Simulated eutrophication alone only caused decrease of hard coral settlement, while all other invertebrates were neither positively nor negatively affected by this treatment. This finding is confirmed by the studies of Tomascik (1991) and Hunte & Wittenberg (1992), who also observed less hard coral settlement in eutrophic reefs and suggest that eutrophic conditions may alter the complex set of physical, chemical and/or biological signals that trigger settlement of coral larvae. However, it is not clear if such differences were caused by negative settlement behavior, post-settlement mortality, or reduced larval supply (i.e., reduced coral fecundity) as observed by Loya et al. (2004) as a response to eutrophication. Large differences in functional algal cover between simulated eutrophication and control treatments did not exist (Jessen et al., 2013a). However, algae species were not identified on the species level, but potential differences on that level therefore may have occurred and influenced the settlement as shown for coralline algae by Harrington et al. (2004). Furthermore, as shown for coral fragments in a parallel experiment (Jessen et al., 2013b), increased nutrient concentrations may have altered the microbial community structure of biofilms, thereby changing chemical and structural cues that influence settlement.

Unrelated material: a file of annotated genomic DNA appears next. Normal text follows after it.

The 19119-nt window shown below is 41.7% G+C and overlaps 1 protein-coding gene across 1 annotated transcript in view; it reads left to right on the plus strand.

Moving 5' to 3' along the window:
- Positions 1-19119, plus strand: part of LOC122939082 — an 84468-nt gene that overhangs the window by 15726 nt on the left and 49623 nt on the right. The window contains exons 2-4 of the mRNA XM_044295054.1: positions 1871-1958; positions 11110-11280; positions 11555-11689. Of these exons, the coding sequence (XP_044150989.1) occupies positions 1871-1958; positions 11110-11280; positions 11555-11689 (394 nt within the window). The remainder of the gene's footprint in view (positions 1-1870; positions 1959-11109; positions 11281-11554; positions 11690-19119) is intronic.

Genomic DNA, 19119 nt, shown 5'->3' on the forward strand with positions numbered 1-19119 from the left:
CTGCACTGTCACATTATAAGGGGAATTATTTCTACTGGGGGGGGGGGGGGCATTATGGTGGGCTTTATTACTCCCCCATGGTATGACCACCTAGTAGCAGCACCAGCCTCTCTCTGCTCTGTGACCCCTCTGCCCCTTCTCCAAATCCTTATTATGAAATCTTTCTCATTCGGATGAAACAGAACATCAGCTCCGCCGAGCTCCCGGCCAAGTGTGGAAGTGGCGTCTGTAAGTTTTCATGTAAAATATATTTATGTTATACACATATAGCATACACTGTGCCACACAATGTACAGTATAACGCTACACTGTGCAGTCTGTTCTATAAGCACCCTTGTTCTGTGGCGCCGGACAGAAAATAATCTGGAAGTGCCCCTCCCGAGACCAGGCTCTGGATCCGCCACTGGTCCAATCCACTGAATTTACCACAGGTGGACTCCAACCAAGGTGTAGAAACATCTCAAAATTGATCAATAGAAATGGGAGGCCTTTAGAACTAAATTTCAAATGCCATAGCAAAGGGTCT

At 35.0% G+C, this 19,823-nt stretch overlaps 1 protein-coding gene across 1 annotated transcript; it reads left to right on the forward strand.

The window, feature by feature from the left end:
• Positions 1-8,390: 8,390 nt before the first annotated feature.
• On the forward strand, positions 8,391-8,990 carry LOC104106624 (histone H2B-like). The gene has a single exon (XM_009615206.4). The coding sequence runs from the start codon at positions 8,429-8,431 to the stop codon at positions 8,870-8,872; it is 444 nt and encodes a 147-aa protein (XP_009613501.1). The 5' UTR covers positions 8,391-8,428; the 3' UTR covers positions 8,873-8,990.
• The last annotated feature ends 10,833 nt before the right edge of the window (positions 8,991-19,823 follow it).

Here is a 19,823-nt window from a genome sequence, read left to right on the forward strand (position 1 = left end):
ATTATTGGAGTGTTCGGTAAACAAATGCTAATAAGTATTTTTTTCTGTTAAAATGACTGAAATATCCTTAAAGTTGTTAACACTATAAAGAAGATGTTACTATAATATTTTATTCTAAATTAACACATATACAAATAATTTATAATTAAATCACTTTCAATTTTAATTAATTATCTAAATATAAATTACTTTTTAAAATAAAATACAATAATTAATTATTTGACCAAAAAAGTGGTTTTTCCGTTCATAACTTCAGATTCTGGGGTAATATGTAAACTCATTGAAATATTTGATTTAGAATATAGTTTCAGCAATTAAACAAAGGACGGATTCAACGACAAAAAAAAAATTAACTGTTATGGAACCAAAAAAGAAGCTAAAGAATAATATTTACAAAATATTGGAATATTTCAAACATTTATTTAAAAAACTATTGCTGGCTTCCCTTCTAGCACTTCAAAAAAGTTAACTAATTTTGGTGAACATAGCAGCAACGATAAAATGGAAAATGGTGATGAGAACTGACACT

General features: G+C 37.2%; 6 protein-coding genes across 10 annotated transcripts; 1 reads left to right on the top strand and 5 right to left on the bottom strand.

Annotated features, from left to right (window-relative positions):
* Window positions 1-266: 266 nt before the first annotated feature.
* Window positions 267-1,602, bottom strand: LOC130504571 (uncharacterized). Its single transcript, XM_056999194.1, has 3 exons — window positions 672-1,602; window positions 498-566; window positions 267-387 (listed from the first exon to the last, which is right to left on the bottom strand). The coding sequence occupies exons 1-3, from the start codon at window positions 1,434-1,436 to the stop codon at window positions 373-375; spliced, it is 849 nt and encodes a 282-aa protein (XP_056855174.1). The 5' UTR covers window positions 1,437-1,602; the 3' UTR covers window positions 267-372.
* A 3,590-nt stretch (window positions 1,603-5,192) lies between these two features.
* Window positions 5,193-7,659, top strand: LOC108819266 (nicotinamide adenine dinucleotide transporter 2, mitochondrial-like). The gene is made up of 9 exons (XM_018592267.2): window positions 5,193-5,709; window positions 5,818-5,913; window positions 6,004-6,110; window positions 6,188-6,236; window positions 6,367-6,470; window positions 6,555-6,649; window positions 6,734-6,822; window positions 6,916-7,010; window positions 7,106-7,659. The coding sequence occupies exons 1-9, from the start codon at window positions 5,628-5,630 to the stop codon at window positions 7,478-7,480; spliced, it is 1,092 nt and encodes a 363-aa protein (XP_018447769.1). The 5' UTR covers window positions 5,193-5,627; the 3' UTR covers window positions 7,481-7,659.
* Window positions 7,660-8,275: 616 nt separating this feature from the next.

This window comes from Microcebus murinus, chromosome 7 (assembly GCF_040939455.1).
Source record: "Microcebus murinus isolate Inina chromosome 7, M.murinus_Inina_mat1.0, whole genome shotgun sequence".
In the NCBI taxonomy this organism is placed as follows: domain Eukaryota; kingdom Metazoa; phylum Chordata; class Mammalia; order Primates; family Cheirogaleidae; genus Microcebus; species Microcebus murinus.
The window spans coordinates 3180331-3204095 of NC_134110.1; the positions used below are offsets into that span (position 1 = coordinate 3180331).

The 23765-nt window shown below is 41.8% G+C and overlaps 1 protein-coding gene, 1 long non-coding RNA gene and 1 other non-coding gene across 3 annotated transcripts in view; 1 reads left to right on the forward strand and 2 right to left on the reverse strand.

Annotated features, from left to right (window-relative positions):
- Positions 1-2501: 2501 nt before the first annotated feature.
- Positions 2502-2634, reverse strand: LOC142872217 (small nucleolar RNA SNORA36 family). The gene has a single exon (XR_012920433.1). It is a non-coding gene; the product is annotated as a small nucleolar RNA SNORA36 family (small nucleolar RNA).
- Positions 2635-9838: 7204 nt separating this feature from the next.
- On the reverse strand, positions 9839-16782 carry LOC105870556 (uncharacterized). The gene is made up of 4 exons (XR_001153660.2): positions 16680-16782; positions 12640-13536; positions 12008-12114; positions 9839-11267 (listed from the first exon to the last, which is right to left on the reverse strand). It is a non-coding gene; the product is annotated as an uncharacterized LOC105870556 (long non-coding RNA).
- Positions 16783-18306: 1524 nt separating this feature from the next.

The combination of manipulated overfishing and eutrophication resulted in the highest settlement numbers of bivalves and bryozoans, that were both significantly increased compared to manipulated overfishing and eutrophication treatments. However, algal cover, an important settlement cue, did not substantially vary between combined and simulated overfishing treatments (Jessen et al., 2013a). We propose therefore that the observed differences were due to (a) indirect interaction effects of predator/herbivore exclusion, (b) differences in bacterial and diatom biofilm composition (Dahms, Dobretsov & Qian, 2004; Yang et al., 2013) and (c) effects of microalgae benefiting from increased nutrients (Posey et al., 2002).